Gary’s Story

Here's a little story about my experience with stomal surgery, with exaggerations and elaborations courtesy of an overactive imagination.  Note that the following, story should not be taken as (completely) gospel, let alone fact.  Everyone has a unique story and not everyone's body reacts the same.  But maybe it will allay some fears... and introduce others.

It all began back in early 1998 <insert tacky flashback sequence>.  I had been suffering with recurring and recalcitrant perianal abscesses and fistulae.  The colorectal surgeons had been trying to keep the cavities draining freely by inserting "setons" (loops of surgical thread).  This form of treatment was enjoyed and celebrated by the whole team of surgeons, interns and students, who poked and prodded with the splashing of "oohs" and "aahs".  The teams were especially entertained when after one particular session in theatre; some sick sadist had used tape instead of a "T-Bind" to hold the combine dressing in place.  My hairy butt did not appreciate the joke.

Despite being a new and interesting procedure for colorectal surgeons, the seton treatment didn't do anything for me.  Things were getting worse.  The surgeons admitted that they were stumped, so I packed up my bat and ball and went off to find someone else to talk to.

After much seeking, I found an ancient Chinese herbalist, who pottered around asking me to snatch a pebble from his hand.  This wizened old man brewed me up the foulest smelling concoction he could find and instructed me to drink one third and sit in the remainder.  This "tea" was made from the offal of a dragon from the Ming dynasty and the obligatory bamboo shavings, and tasted worse than Dilmah.  I stuck at it for two weeks.  It didn't work but I would have been kicking myself if I hadn't at least given it a go.

I was in a lot of pain, particularly in the mornings and had been off work for over six months.  As anyone who has been on long-term sick leave can testify, this is not easy, and presents a number of issues.  Depression, frustration, anxiety and anger are just some of the problems, as well as mental dullness and memory loss (yes folks, it's not just you, memory loss is quite common amongst the chronically ill).  It helped to try to establish some sort of routine, to keep my mind off things.  I had a daily routine of being depressed, frustrated, anxious and angry.

One of the most difficult issues for me was an increasing feeling of financial insecurity.  This sparks off a number of other issues, such as a feeling of failure as a provider, low self-esteem and enormous pressure on other family members.  With being off work for so long I was anxious about whether the job will still be there when I return.  I was even questioning whether I would ever be fit enough to return to work.  Even if I did get back to work how long would it last?  When the revolution comes and it was time to assess people's productivity, I would not be very high on their list.  Luckily, my employer was very supportive, and a large enough company to absorb the cost and develop a "back to work" plan to ease me back into the office.  I also think it helped that I kept in regular contact with my boss keeping him updated on my progress and asking how he was going in the footy tipping.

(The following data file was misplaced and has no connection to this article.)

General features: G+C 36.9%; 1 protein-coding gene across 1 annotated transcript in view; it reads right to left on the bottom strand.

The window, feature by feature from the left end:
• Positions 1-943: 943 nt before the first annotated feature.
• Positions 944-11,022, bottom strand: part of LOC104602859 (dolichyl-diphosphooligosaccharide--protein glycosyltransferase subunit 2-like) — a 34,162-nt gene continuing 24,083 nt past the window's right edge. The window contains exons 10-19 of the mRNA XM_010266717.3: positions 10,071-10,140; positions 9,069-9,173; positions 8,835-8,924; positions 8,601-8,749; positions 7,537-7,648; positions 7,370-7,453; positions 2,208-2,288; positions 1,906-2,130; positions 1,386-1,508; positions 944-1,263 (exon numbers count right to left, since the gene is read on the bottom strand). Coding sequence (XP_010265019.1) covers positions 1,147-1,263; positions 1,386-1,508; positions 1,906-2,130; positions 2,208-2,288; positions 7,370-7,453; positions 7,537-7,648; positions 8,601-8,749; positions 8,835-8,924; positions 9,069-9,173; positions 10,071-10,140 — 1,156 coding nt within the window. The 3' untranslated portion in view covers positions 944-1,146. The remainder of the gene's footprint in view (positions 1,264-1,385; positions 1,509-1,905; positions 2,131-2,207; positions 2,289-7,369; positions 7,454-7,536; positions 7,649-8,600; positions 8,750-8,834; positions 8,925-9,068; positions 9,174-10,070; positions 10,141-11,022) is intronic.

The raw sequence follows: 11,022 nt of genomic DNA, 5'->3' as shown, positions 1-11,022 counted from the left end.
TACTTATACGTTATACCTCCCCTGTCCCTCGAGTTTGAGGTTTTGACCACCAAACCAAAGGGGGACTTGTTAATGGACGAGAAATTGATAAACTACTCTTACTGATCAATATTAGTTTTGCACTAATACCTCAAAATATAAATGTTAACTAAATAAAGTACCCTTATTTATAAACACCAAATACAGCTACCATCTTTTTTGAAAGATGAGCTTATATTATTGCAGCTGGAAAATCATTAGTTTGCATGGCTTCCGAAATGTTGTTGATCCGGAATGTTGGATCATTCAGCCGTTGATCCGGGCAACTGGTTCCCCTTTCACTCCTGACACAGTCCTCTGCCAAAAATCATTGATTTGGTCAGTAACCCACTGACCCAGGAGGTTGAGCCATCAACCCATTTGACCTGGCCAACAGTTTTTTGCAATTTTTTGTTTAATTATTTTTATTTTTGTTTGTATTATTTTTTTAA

After six months of being off work, eight months of progressively worsening infections and a new litter of colorectal surgeons, I was starting to get a little fed up. This was beginning to become a real pain in the posterior.

The advice from the senior surgeons was that I would require a permanent colostomy and full proctectomy.  I had tried a number of lesser treatments and various pharmaceutical cocktails, to try to avoid "stomying" my "colo", but now it was time to make a decision:  either to continue to put up with the perianal infections and survive on painkillers, or to have the surgery to give the area a rest and see if that helped.  I was particularly anxious about having a proctectomy due to the very delicate apparatus down there and I had heard that there is about a 10% risk of impotence after such an operation.

However, the new surgeon presented some other options.  He was relatively young and not so set in his ways and was willing to take things one-step at a time.  He advised first trying a temporary colostomy and see if that helped and then to try a "rectal advancement" and see if that helped.  This sounded much better!  So I bit the bullet and booked in for surgery.

Despite having plenty of warnings of this surgery, doing plenty of research and having plenty of time to get used to the idea, I was still very anxious.  I would find myself thinking about it constantly.  I borrowed a few "Dealing with Worry" books from the library and while they were all very nice and have lots of good ideas, I was still worried.  I guess this was one of those situations where no matter how much you sweat over it, the bottom line is you'll just have to accept it.  The future was a big unknown and I would just have to trust in my own ability to adapt.

Finally, after an agonizing wait, I went in to hospital to have the surgery.  Now, I was a "veteran" of 3 bowel-resections, so I knew pretty much what to expect.  But for those that have not had surgery before, I can understand that it can be more than a little daunting.  So here's a little insight for the uninitiated.  Don't be put off by the gory details - remember that it is only a relatively short period in your life.


I had a bad experience once with the Draino.  Since then I have learnt to drink some cordial (or other salt-replacement fluid) while taking the stuff.  And another tip: don't draw smiley faces on the stoma site markings ... the rest of your body is fair game, though.  And make sure that they have one of those handles above your hospital bed so that you can pull yourself up when your tummy muscles aren't working.